- To become a successful live Roulette dealer you’ll need to be able to display a positive attitude (even when you’re not necessarily feeling your best) and you must have a good understanding of the game’s rules.
- After each spin, you will need to be vocal about the result.
- You will also need to be able to interact with players. Both to ensure the game remains a positive environment, to answer their questions and provide help and guidance where appropriate.
What are the requirements to start becoming a live dealer?
Becoming a live dealer in a casino, whether online or offline, typically requires several steps:
- Meet Basic Requirements: You should be at least 18 or 21 years old, depending on the gambling laws in your area. A high school diploma or equivalent may be necessary. It's also important that you have a clean criminal record, as trustworthiness is crucial in this industry.
- Gain Customer Service Experience: Having experience in customer service can be very beneficial. As a dealer, you'll interact with players constantly and good customer service skills can contribute to a better gaming experience for them.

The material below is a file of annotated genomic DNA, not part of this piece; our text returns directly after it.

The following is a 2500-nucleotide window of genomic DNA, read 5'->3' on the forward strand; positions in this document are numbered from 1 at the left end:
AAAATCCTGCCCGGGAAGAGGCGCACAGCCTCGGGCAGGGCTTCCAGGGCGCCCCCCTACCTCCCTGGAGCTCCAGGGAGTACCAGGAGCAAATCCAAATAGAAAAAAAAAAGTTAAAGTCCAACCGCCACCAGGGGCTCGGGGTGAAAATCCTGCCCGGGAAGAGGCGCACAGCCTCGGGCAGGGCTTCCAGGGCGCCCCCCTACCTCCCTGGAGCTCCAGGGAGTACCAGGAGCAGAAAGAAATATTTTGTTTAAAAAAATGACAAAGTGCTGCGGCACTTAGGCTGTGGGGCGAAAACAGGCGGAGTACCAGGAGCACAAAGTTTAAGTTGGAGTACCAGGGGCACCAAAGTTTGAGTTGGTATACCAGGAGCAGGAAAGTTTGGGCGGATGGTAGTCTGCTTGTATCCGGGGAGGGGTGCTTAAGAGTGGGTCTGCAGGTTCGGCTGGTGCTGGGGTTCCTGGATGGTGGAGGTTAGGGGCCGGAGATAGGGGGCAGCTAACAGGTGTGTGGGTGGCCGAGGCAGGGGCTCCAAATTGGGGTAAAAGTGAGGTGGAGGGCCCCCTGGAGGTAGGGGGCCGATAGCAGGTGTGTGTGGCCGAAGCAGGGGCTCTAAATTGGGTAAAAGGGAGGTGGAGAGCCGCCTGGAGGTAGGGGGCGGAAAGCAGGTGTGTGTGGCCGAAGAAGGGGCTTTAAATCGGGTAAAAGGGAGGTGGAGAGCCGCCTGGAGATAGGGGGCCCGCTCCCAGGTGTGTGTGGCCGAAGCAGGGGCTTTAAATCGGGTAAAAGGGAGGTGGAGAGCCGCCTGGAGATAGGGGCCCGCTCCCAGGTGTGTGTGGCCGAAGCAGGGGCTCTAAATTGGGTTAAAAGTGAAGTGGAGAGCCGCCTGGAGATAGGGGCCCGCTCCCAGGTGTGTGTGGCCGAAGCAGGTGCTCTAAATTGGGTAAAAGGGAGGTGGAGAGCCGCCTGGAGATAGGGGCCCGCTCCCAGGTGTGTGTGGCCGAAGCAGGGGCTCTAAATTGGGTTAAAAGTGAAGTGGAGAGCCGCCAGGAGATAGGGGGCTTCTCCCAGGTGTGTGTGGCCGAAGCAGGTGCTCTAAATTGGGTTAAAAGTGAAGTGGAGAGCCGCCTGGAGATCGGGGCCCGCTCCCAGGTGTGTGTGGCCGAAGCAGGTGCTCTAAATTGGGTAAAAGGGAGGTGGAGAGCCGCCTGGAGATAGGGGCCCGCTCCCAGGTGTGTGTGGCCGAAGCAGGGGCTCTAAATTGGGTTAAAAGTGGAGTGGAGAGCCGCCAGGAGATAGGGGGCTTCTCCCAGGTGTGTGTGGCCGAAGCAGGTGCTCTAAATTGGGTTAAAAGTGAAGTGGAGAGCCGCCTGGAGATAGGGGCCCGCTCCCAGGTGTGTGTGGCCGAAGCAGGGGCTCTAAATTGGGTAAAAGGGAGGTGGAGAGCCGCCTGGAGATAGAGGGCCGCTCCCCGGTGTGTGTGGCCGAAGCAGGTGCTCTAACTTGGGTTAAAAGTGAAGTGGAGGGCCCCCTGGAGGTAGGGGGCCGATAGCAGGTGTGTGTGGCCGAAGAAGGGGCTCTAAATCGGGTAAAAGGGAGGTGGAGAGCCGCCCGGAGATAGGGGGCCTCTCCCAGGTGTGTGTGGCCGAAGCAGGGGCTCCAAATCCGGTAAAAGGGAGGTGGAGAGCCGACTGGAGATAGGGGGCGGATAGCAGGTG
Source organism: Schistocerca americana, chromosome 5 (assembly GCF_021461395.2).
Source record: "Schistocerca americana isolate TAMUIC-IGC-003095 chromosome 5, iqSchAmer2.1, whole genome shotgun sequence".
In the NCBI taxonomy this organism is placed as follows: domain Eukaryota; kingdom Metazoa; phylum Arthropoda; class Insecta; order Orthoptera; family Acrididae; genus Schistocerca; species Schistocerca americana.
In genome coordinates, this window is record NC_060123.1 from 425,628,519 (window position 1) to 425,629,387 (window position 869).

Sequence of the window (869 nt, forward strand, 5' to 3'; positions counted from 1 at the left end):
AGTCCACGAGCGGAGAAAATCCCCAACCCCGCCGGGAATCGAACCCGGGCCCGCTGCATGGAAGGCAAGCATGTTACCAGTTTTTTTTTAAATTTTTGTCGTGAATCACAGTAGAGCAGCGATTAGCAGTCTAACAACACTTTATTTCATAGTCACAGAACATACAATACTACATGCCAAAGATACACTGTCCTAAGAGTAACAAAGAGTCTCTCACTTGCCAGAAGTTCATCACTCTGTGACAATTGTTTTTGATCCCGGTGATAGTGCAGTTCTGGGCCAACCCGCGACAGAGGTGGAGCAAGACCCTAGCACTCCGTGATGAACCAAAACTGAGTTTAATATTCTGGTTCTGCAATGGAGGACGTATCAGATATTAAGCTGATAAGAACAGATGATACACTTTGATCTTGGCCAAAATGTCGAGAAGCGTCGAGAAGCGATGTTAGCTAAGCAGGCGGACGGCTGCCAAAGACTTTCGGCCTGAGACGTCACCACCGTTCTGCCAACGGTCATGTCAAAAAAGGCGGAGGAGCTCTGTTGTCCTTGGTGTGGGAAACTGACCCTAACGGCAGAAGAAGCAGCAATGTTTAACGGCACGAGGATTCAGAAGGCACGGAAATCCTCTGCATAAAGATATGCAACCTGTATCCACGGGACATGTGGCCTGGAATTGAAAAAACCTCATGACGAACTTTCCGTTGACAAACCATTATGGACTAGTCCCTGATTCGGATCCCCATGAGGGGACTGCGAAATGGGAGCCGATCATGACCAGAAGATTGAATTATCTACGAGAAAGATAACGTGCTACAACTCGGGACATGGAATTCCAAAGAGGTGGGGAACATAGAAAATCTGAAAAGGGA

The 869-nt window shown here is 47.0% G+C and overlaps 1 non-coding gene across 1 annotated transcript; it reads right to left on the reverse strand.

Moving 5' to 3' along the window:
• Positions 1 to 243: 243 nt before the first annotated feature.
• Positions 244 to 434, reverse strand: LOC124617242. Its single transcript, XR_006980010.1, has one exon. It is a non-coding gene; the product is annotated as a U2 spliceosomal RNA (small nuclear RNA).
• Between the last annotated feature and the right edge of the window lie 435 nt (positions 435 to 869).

- Attend a Dealer School or Training Program: These programs are designed to teach you the specific skills you'll need to deal various casino games. You'll learn the rules of the games, as well as how to handle cards, chips, and other game-related equipment. Dealer schools may also teach you about casino security and gaming regulations. Training duration can vary but often last between eight to twelve weeks.
- Obtain a Gaming License: This is typically required to work in any casino. The requirements for obtaining a license vary by state and country, but generally involve submitting an application to the relevant gaming control board, undergoing a background check, and paying a fee.
- Apply for a Job: Once you have your license and have completed your training, you can start applying for jobs at casinos. If you're interested in working as an online live dealer, look for online casinos or game developers that offer live games.
- Go Through an Audition: Most casinos will require an audition before hiring. This is to see how well you control the game, interact with players, and handle the mechanics of dealing.
- Continuous Learning and Improvement: Even after you've landed a job, you should continue learning and improving. Casinos often offer on-the-job training to help dealers learn and improve their skills. It's also important to keep up-to-date with new games and gaming rules.
Being a (live) casino dealer can be a challenging job. It requires good manual dexterity, math skills, and the ability to stand for long periods. A pleasant personality and ability to cope with difficult customers are also important. Despite the challenges, many dealers enjoy the social interaction, fast-paced environment, and the possibility of good tips.
Training to be a Live Roulette Dealer